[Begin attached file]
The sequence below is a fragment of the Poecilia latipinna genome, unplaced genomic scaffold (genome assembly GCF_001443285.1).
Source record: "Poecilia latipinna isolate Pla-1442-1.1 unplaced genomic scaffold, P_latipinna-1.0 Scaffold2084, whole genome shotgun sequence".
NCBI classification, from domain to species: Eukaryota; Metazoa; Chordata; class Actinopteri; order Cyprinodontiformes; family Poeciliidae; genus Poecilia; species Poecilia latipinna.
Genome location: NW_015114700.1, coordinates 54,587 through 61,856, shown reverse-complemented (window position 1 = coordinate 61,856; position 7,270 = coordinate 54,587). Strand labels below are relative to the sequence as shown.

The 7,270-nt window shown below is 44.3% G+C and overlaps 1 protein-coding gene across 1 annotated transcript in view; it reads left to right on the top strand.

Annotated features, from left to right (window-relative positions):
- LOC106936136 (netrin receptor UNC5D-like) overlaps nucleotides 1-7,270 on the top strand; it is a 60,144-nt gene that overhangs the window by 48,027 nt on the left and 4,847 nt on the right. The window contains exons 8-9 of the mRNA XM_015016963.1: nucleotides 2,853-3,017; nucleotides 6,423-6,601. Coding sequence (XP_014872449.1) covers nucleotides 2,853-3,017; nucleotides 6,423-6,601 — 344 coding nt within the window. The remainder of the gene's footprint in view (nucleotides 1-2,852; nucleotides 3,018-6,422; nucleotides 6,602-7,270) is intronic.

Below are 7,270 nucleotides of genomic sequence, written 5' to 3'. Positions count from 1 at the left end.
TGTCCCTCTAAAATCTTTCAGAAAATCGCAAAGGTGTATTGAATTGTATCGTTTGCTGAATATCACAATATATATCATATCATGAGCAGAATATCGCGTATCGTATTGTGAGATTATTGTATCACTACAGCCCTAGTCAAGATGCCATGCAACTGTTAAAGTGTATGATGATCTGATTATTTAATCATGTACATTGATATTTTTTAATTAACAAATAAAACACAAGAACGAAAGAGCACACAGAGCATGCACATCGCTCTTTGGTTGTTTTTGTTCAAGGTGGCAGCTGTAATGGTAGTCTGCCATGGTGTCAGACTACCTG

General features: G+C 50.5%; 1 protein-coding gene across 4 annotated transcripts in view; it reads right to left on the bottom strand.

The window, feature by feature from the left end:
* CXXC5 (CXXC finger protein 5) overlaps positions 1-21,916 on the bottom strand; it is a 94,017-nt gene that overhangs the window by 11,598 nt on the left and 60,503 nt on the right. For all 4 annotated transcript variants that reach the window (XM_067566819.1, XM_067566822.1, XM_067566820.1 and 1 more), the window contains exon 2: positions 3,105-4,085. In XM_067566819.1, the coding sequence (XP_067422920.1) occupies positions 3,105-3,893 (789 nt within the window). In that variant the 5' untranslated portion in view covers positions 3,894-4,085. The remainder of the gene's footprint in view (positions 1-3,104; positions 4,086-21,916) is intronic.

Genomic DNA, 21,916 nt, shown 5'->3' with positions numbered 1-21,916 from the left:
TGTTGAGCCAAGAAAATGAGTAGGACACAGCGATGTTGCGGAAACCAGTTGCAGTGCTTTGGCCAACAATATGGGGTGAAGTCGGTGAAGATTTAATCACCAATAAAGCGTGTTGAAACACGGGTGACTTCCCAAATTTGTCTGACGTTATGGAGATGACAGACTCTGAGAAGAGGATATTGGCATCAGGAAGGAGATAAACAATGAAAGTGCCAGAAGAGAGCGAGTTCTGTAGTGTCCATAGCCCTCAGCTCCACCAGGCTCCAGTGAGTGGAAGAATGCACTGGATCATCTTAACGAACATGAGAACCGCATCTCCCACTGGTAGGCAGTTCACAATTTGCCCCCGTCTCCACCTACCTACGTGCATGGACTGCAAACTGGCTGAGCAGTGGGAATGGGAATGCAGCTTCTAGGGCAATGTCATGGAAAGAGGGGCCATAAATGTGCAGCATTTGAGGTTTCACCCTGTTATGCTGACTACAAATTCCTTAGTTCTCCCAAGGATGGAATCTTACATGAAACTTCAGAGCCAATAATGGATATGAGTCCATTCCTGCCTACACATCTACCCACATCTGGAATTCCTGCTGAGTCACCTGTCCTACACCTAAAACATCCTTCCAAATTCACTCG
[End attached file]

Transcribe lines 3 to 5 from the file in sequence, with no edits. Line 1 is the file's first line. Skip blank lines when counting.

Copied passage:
NCBI classification, from domain to species: Eukaryota; Metazoa; Chordata; class Actinopteri; order Cyprinodontiformes; family Poeciliidae; genus Poecilia; species Poecilia latipinna.
Genome location: NW_015114700.1, coordinates 54,587 through 61,856, shown reverse-complemented (window position 1 = coordinate 61,856; position 7,270 = coordinate 54,587). Strand labels below are relative to the sequence as shown.

The 7,270-nt window shown below is 44.3% G+C and overlaps 1 protein-coding gene across 1 annotated transcript in view; it reads left to right on the top strand.